Chow Yun-Fat’s first go at American cinema comes out feeling much like his Korean affairs. Director Antoine Fuqua also was given his first shot at a Hollywood production, and does a fine job for a film loaded with action, combined with a paper-thin story. Shoot-outs and slowly building tension feel familiar, but this only slightly detracts from the overall feel of Replacement Killers.
Mia Sorvino and Chow Yun-Fat have an odd relationship in this action fest, thrust together under rough circumstances and forced to work together. They take on the roles typically reserved for a buddy movie, but with a serious tone. Their characters develop more strongly in this extended cut, digging into their histories and why they became who they are.
Sorvino’s performance is off at times; she delivers some rather awful dialogue without emotion behind the lines. Her sex appeal sells her role more than her acting, which makes for a rare off performance from an otherwise solid actress. Chow Yun-Fat’s English is rough, but understandable. He manages to elicit some emotion when called upon, giving his character a believable side in a movie hardly striving for realism.
The plot is beyond simplistic, and can hardly stick together long enough to carry the movie. Yun-Fat disobeys a Chinese crime lord and is forced to flee or risk his life. The entire movie becomes an extended chase sequence, punctuated only by the many shoot-outs.
Inspiration is obviously taken from the John Woo style of directing. Numerous nods are here from previous works of the famed action director, though Fuqua manages some nice touches of his own. Replacement Killers offers loads of violence and blood, but lacks the edge or intensity of a classic like Hard Boiled. It doesn’t offer the level of style or finesse, but arguably does a better job of building suspense.
For what it is, Replacement Killers handles itself nicely. It starts fast, spends enough time with its characters, and delivers plenty of what the audience came to see. This is a fine, flawed piece of R-rated action.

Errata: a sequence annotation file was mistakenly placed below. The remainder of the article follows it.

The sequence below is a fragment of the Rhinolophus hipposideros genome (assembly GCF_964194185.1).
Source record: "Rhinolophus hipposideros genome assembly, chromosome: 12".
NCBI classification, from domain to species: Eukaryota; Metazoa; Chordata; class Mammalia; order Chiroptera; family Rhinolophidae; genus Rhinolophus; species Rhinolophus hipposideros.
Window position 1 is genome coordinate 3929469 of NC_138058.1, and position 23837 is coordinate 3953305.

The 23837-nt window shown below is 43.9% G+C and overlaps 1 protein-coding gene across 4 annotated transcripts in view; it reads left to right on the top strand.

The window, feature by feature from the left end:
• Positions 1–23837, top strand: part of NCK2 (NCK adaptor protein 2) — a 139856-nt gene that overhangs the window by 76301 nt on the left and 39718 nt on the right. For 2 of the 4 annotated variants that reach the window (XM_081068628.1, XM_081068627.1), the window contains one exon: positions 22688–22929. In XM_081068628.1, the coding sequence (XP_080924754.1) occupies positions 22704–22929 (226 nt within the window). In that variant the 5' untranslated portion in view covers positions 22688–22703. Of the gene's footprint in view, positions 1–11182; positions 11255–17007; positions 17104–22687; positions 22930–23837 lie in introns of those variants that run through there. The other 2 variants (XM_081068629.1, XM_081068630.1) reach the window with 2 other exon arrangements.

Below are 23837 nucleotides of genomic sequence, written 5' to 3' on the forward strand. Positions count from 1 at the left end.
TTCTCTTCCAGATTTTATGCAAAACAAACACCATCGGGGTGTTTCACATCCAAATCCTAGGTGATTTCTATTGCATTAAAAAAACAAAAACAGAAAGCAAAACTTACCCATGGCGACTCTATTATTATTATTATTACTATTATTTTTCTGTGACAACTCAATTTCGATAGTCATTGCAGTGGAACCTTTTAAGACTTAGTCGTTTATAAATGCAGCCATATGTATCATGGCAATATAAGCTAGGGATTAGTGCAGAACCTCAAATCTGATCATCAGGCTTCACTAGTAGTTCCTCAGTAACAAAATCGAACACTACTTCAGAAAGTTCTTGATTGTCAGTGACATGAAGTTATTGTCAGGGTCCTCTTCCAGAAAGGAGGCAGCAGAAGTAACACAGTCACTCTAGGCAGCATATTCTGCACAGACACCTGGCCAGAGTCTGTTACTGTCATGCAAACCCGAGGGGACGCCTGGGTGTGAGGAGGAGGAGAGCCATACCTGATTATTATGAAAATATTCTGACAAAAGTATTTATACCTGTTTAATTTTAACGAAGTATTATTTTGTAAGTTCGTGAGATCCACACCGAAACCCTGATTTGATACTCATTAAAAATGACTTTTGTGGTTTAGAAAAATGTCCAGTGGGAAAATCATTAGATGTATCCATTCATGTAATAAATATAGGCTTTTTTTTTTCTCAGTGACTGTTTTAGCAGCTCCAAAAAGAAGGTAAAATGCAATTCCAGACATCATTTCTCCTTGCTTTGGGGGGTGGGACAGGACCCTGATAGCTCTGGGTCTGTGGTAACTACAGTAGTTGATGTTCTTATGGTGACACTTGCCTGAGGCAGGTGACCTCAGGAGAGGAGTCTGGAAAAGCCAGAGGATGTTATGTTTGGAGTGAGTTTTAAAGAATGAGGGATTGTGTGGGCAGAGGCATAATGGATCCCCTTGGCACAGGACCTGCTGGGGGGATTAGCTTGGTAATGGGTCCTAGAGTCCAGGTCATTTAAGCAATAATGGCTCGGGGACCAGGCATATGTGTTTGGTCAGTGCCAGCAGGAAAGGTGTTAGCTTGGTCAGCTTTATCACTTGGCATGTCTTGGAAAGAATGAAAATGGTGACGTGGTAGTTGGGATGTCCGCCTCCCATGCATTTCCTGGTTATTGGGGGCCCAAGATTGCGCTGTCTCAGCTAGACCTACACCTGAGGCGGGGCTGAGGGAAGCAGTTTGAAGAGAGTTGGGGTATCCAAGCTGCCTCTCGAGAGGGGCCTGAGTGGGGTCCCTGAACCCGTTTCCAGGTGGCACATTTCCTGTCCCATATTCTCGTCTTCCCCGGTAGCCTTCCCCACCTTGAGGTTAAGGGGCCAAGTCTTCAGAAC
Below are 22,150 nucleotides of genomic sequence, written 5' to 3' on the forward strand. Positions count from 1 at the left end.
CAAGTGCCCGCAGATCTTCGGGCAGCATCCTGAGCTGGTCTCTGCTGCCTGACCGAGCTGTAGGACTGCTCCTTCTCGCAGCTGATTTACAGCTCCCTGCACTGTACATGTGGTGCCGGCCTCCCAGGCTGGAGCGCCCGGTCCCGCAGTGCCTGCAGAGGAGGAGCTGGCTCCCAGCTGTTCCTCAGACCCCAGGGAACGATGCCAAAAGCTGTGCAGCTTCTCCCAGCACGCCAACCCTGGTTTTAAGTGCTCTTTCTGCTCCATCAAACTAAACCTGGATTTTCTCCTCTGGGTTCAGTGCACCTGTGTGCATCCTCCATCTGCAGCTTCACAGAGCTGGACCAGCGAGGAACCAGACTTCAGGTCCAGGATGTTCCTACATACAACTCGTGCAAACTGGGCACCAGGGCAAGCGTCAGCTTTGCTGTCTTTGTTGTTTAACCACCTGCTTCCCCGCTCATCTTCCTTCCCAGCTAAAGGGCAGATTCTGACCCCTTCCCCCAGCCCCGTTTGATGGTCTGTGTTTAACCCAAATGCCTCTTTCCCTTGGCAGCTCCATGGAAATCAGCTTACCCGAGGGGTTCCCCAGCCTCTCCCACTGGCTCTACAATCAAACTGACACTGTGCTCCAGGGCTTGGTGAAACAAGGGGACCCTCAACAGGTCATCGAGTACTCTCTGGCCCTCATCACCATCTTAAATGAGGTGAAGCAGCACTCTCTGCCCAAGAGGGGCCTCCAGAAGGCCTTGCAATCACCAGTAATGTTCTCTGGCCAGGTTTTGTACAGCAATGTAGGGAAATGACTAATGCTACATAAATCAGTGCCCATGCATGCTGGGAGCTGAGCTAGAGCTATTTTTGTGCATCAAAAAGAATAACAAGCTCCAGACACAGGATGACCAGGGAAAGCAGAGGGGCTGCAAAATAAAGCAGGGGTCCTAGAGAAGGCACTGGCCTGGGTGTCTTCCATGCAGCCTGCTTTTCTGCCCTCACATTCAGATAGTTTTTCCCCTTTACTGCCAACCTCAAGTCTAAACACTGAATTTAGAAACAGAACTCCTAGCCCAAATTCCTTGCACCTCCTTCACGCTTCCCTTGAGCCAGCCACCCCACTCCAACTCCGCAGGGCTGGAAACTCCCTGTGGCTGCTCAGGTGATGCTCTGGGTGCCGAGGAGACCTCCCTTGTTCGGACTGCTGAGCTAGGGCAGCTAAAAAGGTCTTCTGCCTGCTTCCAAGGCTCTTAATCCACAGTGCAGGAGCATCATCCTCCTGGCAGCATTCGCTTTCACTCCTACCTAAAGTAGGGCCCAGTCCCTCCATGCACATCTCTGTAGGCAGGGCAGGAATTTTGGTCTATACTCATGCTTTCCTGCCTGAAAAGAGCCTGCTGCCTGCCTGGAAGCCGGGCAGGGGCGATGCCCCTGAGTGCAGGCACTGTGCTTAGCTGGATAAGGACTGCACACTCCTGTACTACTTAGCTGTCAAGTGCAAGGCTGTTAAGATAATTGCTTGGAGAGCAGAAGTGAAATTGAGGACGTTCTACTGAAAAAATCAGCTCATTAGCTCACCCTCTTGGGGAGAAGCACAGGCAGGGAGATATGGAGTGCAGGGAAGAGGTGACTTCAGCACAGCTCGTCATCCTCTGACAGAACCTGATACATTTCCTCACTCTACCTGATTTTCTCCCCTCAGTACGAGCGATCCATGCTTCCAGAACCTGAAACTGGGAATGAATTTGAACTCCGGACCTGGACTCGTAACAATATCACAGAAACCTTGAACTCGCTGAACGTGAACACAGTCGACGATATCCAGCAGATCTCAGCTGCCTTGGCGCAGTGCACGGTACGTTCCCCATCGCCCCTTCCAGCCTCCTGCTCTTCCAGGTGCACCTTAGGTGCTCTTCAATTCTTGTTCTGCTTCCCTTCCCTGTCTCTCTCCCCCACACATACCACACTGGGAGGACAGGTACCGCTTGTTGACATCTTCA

Columbia releases this 10-year-old feature with an HD transfer that varies more than any other before it. In one scene, each edit can go from pure video brilliance, middle of the road, and less-than-DVD quality. Grain likewise fluctuates wildly, from barely noticeable to overwhelming depending on the scene.
Details can be flat or awe-inspiring, and the black levels either work or they don’t. It’s even possible to pick out some light compression artifacts from time to time. When this one is on, it’s stunning in its sharpness and contrast. When it’s off, you’ll have to check to make sure you’re still watching this on Blu-ray.
Thankfully, the audio doesn’t suffer from these problems. This is a booming, active PCM presentation. Bullets fly all over the sound field, and techno style soundtrack never misses a chance to work the subwoofer. Gunfire can occasionally sound flat once the music subsides, but this is probably for the better. It would be hard to manage both, and would lead to an unnatural tone. This is an enveloping sound mix, and nearly every shoot-out is worthy demo material.
Studios continue to consider promotional material as effective extras, and that’s all Replacement Killers is given. Chow Yun-Fat Goes Hollywood is a piece made solely to hype up the foreign star’s U.S. debut, and lasts 20 minutes. It’s incredibly outdated given his career. Where the Action Is focuses mostly on the director Fuqua, hyping him as the prior piece did for Yun-Fat. It lasts for 10 minutes, and you can then move onto trailers before taking the disc out of your drive.